The US-based Abell Foundation's investment in Paice, a developer of hybrid car technology, is paying off as the company wins a series of lucrative patent-infringement cases
Philanthropy driven by car industry races ahead
A Baltimore philanthropy is trying to save lives with an unwitting accomplice: the automotive industry.
Since 1995, the Abell Foundation has taken an equity stake in companies tackling big issues from renewable energy to medical innovation. It is one of a small but growing number of nonprofits that have looked beyond stocks and bonds to make direct investments in companies.
One of Abell’s most ambitious - and successful - investments has been the $25 million it sunk into Paice, a developer of hybrid car technology. That bet is paying off as the company wins a series of lucrative patent-infringement cases against the world’s biggest automobile makers.
Its largest deal was with Toyota, which in 2010 struck a licensing agreement with Paice on the eve of a trial that could have led to having its hybrid cars being banned from the US market. Hyundai and Kia were next in 2015, reaching an agreement after a jury ordered them to pay Paice $28.9m. Volkswagen followed suit two years later. This year, Ford and Honda fell into line.
Combined, the manufacturers represent more than 80 per cent of hybrid vehicles sold in the US, according to Paice.
The company was founded by Alex Severinsky, an anti-tank warfare engineer who came to the US from the Soviet Union in 1978 with $800, settling in Dallas. The next year, while waiting in line for gas during an oil crisis, he was inspired to find a way to reduce his new nation’s dependence on foreign oil, according to Bloomberg.
He decided that hybrid cars that combine petrol and electric power were the best solution. In 1992, he founded Power Assisted Internal Combustion Engines, or Paice, which has been awarded more than 30 patents related to hybrid vehicles - some of which he says have been infringed by car companies.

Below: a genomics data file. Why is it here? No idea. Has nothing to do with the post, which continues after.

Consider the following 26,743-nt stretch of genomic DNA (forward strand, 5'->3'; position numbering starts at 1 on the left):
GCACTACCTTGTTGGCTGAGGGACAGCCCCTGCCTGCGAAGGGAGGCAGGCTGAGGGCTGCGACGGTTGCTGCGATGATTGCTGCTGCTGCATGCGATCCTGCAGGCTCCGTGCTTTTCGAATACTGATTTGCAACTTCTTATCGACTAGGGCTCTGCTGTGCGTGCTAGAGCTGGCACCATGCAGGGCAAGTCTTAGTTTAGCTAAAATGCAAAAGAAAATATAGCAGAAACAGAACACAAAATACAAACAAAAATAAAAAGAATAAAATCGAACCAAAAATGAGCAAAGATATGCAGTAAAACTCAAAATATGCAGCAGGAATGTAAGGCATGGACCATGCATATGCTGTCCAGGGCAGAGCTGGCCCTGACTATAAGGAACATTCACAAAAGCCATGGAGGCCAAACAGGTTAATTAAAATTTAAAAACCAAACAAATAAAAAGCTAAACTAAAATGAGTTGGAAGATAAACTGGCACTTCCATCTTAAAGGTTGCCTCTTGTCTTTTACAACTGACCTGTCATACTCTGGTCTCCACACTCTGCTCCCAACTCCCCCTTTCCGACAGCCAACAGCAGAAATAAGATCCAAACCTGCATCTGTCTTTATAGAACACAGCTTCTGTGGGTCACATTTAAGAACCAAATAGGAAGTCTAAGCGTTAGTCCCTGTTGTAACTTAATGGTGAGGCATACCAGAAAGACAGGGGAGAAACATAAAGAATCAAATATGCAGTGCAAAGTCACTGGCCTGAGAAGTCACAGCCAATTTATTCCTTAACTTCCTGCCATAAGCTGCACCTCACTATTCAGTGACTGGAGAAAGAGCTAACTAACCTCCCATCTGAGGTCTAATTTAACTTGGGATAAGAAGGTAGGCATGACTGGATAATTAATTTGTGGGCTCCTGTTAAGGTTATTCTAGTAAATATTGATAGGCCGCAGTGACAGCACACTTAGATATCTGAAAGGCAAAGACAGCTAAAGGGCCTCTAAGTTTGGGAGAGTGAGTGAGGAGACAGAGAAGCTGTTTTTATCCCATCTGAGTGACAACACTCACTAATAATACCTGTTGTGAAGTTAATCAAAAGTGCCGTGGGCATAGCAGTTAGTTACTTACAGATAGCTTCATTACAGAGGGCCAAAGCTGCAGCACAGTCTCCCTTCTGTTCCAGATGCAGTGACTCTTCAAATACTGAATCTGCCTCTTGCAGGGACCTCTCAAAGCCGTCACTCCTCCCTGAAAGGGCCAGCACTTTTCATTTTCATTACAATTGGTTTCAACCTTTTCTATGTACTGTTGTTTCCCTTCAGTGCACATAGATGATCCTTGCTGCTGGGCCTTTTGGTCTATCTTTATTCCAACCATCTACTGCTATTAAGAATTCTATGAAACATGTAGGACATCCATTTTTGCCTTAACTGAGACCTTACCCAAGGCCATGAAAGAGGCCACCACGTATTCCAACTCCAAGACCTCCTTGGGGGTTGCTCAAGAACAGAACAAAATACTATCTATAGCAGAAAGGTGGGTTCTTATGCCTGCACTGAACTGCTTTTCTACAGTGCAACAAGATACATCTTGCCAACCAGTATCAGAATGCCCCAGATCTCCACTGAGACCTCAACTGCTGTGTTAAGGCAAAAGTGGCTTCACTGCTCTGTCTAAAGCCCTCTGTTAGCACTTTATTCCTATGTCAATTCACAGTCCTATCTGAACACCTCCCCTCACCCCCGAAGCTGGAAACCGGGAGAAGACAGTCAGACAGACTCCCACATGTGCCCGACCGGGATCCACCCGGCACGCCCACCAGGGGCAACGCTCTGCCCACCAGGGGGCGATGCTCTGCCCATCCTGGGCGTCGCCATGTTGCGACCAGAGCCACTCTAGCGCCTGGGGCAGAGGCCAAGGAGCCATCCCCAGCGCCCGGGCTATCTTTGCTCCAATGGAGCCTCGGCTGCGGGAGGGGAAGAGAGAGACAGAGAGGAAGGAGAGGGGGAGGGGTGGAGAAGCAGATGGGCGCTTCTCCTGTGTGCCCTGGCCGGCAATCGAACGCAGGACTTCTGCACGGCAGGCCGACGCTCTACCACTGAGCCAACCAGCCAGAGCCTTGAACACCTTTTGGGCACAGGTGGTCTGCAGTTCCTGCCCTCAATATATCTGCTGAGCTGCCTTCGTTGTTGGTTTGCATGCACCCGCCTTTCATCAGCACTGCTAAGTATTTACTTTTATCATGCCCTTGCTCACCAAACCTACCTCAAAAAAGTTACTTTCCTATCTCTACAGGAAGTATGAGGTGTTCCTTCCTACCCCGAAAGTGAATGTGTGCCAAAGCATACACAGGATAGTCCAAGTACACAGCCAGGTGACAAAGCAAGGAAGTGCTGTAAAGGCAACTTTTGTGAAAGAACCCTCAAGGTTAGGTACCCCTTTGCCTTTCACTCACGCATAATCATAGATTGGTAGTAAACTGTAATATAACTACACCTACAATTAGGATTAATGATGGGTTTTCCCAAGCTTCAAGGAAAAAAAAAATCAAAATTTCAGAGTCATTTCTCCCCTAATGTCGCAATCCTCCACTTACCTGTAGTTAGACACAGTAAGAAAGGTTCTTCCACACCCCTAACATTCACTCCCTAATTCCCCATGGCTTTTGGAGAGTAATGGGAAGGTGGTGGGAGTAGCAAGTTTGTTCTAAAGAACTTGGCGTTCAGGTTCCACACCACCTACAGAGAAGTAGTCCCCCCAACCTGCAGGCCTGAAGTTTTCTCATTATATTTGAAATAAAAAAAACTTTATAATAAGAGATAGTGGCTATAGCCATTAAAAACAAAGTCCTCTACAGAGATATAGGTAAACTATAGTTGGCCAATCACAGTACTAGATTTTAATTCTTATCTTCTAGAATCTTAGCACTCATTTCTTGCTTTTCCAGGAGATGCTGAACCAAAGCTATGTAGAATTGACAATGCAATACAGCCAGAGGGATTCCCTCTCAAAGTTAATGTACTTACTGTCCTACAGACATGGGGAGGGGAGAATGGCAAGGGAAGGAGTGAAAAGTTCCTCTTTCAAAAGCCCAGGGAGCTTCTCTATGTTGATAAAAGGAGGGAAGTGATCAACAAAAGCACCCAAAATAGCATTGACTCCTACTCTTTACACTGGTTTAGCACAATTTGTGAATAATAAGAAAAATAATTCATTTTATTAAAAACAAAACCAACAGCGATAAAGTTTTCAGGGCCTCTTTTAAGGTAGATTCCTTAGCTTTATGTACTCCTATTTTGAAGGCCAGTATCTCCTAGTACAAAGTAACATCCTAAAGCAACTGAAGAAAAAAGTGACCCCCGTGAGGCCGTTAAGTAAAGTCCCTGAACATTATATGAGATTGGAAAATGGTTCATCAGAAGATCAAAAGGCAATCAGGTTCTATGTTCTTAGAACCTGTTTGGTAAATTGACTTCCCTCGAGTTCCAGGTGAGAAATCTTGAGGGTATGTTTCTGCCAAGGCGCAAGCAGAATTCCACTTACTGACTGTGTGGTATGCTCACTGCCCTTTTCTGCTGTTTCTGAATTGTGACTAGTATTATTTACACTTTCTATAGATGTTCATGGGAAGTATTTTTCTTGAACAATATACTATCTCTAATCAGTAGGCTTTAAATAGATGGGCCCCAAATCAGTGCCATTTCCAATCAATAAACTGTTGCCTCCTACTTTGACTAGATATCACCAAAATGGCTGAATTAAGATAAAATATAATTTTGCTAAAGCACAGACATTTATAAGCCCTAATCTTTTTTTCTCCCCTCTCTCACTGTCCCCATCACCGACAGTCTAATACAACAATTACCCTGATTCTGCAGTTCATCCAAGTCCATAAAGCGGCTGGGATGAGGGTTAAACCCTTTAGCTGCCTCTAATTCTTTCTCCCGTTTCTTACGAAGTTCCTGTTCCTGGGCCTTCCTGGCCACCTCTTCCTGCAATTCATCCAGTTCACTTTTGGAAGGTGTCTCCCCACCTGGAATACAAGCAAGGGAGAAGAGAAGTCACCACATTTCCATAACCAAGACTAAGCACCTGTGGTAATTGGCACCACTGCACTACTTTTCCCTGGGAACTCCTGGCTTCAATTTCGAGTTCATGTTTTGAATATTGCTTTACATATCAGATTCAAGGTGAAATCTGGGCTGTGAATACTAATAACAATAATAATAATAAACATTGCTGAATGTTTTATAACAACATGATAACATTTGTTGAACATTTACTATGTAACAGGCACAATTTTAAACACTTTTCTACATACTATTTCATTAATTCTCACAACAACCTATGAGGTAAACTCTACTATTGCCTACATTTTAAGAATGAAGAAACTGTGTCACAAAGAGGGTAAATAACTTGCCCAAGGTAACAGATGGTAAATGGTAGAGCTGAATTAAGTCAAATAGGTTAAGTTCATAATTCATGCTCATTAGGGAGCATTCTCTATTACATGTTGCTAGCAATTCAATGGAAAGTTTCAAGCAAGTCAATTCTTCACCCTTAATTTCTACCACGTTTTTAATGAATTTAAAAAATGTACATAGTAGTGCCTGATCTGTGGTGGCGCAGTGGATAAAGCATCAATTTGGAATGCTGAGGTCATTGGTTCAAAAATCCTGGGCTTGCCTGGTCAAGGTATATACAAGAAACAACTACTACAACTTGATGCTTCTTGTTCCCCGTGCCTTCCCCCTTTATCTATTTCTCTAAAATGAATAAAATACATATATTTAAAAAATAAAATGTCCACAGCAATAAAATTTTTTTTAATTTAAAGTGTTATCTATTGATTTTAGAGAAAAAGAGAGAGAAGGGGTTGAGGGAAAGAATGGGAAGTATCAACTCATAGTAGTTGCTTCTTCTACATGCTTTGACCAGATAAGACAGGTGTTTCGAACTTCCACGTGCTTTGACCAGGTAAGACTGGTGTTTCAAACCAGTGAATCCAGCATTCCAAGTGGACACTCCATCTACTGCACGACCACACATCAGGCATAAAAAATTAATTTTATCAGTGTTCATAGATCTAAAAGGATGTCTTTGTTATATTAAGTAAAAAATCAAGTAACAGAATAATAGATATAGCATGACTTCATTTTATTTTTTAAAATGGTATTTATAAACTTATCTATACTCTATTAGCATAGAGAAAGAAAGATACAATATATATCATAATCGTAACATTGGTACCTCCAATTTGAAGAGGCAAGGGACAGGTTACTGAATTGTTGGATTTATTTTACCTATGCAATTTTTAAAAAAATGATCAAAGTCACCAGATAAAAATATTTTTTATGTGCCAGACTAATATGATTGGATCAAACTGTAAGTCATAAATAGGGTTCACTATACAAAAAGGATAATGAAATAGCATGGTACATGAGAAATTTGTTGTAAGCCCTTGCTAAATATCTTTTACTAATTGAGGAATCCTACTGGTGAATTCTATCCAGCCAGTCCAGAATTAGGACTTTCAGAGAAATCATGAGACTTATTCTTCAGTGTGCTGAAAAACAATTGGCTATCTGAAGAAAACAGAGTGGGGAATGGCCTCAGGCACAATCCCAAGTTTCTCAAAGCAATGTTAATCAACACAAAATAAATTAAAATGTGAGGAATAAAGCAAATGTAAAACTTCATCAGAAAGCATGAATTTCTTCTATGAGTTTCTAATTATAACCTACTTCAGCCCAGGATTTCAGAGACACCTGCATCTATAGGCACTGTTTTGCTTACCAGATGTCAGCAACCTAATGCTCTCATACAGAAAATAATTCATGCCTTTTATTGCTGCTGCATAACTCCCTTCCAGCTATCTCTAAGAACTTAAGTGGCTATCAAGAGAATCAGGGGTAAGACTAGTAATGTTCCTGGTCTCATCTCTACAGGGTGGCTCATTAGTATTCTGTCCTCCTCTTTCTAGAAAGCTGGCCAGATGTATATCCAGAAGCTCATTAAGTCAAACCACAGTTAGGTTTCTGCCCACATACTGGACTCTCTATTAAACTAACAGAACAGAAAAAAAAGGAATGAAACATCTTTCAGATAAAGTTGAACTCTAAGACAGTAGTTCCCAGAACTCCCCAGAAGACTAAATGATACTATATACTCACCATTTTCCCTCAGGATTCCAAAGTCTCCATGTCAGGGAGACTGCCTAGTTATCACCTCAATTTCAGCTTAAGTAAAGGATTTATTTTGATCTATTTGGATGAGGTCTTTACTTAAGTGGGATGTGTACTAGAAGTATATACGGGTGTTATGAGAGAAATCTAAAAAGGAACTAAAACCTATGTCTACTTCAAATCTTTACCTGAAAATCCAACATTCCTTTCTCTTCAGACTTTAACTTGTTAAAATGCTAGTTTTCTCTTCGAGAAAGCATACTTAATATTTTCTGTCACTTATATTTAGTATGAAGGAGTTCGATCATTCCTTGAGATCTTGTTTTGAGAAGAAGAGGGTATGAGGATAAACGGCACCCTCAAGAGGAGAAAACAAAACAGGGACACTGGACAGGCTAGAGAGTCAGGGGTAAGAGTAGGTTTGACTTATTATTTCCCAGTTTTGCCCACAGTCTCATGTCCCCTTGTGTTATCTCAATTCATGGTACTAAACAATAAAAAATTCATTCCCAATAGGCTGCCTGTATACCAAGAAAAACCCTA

That led Paice to court and the International Trade Commission where it has over the past 14 years racked up an impressive string of concessions from car companies.
“People in America are very supportive of people who want to do things,” said Mr Severinsky, who stepped down as Paice chairman and CEO in 2006 and now serves as chairman emeritus and adviser.
Electric vehicles (EV) including hybrids share of global car sales is forecast to rise from 1 per cent in 2017 to 2.5 per cent by 2020, according to the Bank of America Merrill Lynch’s Thematic Investing report, which predicts that by 2050 they will constitute 90 per cent of sales.
Here, the UAE Government is targeting up to 15 per cent reduction in carbon emissions by 2020 – and a 20 per cent adoption of EVs within its own fleet, The National reported.
Dubai will spend millions of dirhams on incentives to have 42,000 EVs on its streets by 2030.
Almost all the big car makers see immense potential in the region, led by the UAE, and plan new launches of EVs in the coming years.
“General Motors is committed to a future with zero emissions, in which electric vehicles are the standard for efficient, sustainable transportation,” John Roth, president and managing director – GM Africa and Middle East, told The National this month.
Back in the US, Mr Severinsky wasn’t the only beneficiary. Over the past two decades, Abell support helped him to develop a prototype to showcase his Hyperdrive technology that provides a way to supply torque to a car’s wheels from both an electric motor and internal combustion engine.
Residents of Maryland’s largest city reap these benefits because Abell, which owns a majority stake in Paice, gives away millions of dollars a year in grants.
Since its founding in 1953, the foundation - named for the founders of the Baltimore Sun newspaper and funded in part with the proceeds of its later sale - has contributed more than $276m to the community to advance education, workforce development, arts and human services. Its 2016 tax filing listed total assets of $313m.
Abell was an early practitioner of “impact investing,” an idea popularised in the past decade of seeking both financial return and social benefit.